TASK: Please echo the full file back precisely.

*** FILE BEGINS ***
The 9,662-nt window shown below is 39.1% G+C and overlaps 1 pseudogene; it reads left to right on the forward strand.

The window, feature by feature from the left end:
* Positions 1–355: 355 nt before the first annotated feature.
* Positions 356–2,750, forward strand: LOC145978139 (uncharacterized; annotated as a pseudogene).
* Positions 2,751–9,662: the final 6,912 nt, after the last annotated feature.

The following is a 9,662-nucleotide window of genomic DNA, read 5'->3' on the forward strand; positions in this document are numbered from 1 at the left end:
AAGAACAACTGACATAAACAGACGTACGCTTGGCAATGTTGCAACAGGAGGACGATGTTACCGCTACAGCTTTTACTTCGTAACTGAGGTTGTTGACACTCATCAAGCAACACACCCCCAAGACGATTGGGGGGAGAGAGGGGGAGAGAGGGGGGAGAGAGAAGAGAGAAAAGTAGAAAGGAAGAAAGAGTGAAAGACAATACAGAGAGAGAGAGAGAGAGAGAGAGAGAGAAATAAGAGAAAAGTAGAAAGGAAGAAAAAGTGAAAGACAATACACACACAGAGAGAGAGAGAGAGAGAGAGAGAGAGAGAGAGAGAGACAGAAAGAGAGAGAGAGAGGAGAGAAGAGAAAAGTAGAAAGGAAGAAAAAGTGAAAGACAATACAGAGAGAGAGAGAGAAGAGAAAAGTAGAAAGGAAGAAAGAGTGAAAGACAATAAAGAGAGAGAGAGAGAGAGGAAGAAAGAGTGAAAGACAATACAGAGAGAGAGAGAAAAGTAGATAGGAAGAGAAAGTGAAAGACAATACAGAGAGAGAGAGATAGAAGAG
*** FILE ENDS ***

The 9,662-nt window shown below is 39.1% G+C and overlaps 1 pseudogene; it reads left to right on the forward strand.

The window, feature by feature from the left end:
* Positions 1–355: 355 nt before the first annotated feature.
* Positions 356–2,750, forward strand: LOC145978139 (uncharacterized; annotated as a pseudogene).
* Positions 2,751–9,662: the final 6,912 nt, after the last annotated feature.

The following is a 9,662-nucleotide window of genomic DNA, read 5'->3' on the forward strand; positions in this document are numbered from 1 at the left end:
AAGAACAACTGACATAAACAGACGTACGCTTGGCAATGTTGCAACAGGAGGACGATGTTACCGCTACAGCTTTTACTTCGTAACTGAGGTTGTTGACACTCATCAAGCAACACACCCCCAAGACGATTGGGGGGAGAGAGGGGGAGAGAGGGGGGAGAGAGAAGAGAGAAAAGTAGAAAGGAAGAAAGAGTGAAAGACAATACAGAGAGAGAGAGAGAGAGAGAGAGAGAGAAATAAGAGAAAAGTAGAAAGGAAGAAAAAGTGAAAGACAATACACACACAGAGAGAGAGAGAGAGAGAGAGAGAGAGAGAGAGAGAGACAGAAAGAGAGAGAGAGAGGAGAGAAGAGAAAAGTAGAAAGGAAGAAAAAGTGAAAGACAATACAGAGAGAGAGAGAGAAGAGAAAAGTAGAAAGGAAGAAAGAGTGAAAGACAATAAAGAGAGAGAGAGAGAGAGGAAGAAAGAGTGAAAGACAATACAGAGAGAGAGAGAAAAGTAGATAGGAAGAGAAAGTGAAAGACAATACAGAGAGAGAGAGATAGAAGAG